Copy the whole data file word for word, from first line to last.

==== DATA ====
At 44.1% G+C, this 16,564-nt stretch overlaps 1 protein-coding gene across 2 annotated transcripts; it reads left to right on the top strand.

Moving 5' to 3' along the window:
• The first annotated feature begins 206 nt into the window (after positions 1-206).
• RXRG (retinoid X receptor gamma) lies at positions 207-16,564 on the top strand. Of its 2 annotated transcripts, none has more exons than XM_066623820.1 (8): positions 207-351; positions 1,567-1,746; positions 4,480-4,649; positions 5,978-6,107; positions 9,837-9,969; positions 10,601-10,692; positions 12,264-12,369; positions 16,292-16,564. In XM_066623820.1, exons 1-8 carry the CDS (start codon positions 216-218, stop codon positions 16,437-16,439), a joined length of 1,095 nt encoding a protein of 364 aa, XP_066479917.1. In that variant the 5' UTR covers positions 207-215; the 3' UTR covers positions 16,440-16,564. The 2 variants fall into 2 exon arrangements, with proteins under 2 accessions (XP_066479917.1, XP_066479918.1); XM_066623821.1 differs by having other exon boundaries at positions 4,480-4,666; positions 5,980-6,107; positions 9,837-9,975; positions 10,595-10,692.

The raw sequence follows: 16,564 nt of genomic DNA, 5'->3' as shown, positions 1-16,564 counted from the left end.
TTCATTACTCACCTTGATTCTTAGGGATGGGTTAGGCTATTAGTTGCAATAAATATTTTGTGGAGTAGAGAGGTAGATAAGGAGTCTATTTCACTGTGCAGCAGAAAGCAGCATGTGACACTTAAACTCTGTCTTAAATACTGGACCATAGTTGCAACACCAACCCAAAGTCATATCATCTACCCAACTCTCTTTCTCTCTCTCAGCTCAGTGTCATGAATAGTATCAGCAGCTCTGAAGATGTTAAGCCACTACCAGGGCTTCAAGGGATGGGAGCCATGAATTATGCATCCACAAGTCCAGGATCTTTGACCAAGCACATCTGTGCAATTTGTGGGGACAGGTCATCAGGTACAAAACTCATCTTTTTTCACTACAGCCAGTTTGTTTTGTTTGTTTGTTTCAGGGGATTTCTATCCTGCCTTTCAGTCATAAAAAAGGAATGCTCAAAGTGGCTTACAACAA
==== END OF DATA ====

At 44.1% G+C, this 16,564-nt stretch overlaps 1 protein-coding gene across 2 annotated transcripts; it reads left to right on the top strand.

Moving 5' to 3' along the window:
• The first annotated feature begins 206 nt into the window (after positions 1-206).
• RXRG (retinoid X receptor gamma) lies at positions 207-16,564 on the top strand. Of its 2 annotated transcripts, none has more exons than XM_066623820.1 (8): positions 207-351; positions 1,567-1,746; positions 4,480-4,649; positions 5,978-6,107; positions 9,837-9,969; positions 10,601-10,692; positions 12,264-12,369; positions 16,292-16,564. In XM_066623820.1, exons 1-8 carry the CDS (start codon positions 216-218, stop codon positions 16,437-16,439), a joined length of 1,095 nt encoding a protein of 364 aa, XP_066479917.1. In that variant the 5' UTR covers positions 207-215; the 3' UTR covers positions 16,440-16,564. The 2 variants fall into 2 exon arrangements, with proteins under 2 accessions (XP_066479917.1, XP_066479918.1); XM_066623821.1 differs by having other exon boundaries at positions 4,480-4,666; positions 5,980-6,107; positions 9,837-9,975; positions 10,595-10,692.

The raw sequence follows: 16,564 nt of genomic DNA, 5'->3' as shown, positions 1-16,564 counted from the left end.
TTCATTACTCACCTTGATTCTTAGGGATGGGTTAGGCTATTAGTTGCAATAAATATTTTGTGGAGTAGAGAGGTAGATAAGGAGTCTATTTCACTGTGCAGCAGAAAGCAGCATGTGACACTTAAACTCTGTCTTAAATACTGGACCATAGTTGCAACACCAACCCAAAGTCATATCATCTACCCAACTCTCTTTCTCTCTCTCAGCTCAGTGTCATGAATAGTATCAGCAGCTCTGAAGATGTTAAGCCACTACCAGGGCTTCAAGGGATGGGAGCCATGAATTATGCATCCACAAGTCCAGGATCTTTGACCAAGCACATCTGTGCAATTTGTGGGGACAGGTCATCAGGTACAAAACTCATCTTTTTTCACTACAGCCAGTTTGTTTTGTTTGTTTGTTTCAGGGGATTTCTATCCTGCCTTTCAGTCATAAAAAAGGAATGCTCAAAGTGGCTTACAACAA